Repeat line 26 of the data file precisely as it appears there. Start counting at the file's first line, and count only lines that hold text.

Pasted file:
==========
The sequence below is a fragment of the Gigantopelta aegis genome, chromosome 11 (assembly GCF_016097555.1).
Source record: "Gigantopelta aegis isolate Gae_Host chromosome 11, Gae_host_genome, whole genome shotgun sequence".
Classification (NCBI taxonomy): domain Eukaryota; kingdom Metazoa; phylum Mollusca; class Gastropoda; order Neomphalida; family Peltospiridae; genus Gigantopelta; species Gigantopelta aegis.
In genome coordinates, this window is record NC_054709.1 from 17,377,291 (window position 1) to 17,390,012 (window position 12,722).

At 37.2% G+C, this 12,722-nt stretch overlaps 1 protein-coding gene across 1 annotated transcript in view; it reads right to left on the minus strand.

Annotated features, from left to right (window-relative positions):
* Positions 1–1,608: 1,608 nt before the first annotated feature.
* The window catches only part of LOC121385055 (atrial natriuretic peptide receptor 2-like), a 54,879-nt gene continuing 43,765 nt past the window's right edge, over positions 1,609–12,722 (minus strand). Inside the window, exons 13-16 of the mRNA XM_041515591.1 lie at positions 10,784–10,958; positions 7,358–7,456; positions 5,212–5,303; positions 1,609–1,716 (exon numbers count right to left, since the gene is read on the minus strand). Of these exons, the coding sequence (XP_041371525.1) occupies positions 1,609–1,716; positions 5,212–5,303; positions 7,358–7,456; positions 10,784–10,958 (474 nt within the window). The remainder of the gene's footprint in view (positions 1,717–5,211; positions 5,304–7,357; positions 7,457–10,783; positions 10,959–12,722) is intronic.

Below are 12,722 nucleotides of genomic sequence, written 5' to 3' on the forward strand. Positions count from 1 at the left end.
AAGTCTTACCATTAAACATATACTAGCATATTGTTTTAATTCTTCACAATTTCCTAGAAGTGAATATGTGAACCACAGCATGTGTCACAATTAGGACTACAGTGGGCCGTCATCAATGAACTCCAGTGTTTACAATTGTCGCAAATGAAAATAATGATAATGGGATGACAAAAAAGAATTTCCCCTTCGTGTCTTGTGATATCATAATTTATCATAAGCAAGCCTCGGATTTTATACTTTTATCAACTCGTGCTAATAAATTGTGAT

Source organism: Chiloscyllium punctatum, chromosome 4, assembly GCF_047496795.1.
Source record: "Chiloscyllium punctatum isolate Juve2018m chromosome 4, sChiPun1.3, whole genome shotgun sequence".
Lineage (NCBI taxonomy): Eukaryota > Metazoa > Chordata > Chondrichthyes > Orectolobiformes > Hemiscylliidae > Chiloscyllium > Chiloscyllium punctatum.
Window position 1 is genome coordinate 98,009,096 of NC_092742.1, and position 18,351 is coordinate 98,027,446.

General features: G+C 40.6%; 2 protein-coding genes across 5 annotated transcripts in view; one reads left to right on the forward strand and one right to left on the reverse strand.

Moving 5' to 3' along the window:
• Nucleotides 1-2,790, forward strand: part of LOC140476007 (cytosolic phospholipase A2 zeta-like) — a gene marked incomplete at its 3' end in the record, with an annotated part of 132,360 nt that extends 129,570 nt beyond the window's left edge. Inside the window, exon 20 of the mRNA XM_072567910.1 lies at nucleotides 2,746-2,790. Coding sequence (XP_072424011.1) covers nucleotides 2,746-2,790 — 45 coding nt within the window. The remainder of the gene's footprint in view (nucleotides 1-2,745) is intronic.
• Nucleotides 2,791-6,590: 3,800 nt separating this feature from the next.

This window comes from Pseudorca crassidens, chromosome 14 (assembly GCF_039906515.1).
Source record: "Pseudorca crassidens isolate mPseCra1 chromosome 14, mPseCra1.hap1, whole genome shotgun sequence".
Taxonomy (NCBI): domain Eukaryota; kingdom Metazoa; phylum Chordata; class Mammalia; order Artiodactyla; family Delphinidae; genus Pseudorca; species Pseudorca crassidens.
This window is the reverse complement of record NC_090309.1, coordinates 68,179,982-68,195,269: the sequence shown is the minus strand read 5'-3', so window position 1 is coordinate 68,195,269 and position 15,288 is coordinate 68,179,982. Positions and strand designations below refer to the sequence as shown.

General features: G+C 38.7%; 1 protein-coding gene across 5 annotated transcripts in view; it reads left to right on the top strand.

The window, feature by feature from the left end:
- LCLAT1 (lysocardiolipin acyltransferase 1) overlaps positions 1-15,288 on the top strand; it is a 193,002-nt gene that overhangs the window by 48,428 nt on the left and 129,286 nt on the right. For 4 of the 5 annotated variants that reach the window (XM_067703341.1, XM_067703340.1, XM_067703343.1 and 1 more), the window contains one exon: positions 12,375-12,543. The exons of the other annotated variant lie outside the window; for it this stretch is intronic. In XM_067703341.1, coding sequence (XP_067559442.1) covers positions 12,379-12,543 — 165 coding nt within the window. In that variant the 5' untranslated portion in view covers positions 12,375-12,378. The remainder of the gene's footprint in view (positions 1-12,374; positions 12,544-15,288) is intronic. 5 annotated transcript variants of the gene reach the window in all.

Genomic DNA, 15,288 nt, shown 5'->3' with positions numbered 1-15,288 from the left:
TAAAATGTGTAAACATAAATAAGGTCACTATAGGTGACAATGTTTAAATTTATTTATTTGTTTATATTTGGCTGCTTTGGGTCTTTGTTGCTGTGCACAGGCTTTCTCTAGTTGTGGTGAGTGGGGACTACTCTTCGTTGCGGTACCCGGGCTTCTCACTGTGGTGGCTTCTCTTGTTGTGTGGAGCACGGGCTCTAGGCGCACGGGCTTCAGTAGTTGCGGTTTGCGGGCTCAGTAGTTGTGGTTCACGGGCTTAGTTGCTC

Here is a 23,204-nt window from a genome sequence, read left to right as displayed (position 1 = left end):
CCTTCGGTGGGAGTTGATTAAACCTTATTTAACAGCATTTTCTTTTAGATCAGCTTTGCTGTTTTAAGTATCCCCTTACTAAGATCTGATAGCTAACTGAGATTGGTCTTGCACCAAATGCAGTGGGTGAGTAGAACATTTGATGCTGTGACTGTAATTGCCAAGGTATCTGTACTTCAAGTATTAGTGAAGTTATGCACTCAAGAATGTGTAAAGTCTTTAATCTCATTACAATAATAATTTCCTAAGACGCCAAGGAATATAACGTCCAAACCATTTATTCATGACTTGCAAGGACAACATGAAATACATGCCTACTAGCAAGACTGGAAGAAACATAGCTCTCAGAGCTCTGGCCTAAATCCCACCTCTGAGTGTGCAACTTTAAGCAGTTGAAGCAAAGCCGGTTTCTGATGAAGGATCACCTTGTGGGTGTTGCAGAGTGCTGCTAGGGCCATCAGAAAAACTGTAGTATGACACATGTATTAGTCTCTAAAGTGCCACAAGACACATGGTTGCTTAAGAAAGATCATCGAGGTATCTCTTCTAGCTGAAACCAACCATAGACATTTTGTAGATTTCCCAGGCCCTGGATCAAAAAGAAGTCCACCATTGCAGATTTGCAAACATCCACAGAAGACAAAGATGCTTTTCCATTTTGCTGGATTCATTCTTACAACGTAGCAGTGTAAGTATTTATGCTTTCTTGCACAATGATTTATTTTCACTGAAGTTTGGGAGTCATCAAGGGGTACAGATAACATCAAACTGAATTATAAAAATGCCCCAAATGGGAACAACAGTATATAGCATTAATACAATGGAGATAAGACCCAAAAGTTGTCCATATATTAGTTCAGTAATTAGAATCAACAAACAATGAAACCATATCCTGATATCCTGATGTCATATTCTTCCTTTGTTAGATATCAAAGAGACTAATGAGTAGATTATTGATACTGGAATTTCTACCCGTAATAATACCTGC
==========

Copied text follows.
Genomic DNA, 15,288 nt, shown 5'->3' with positions numbered 1-15,288 from the left: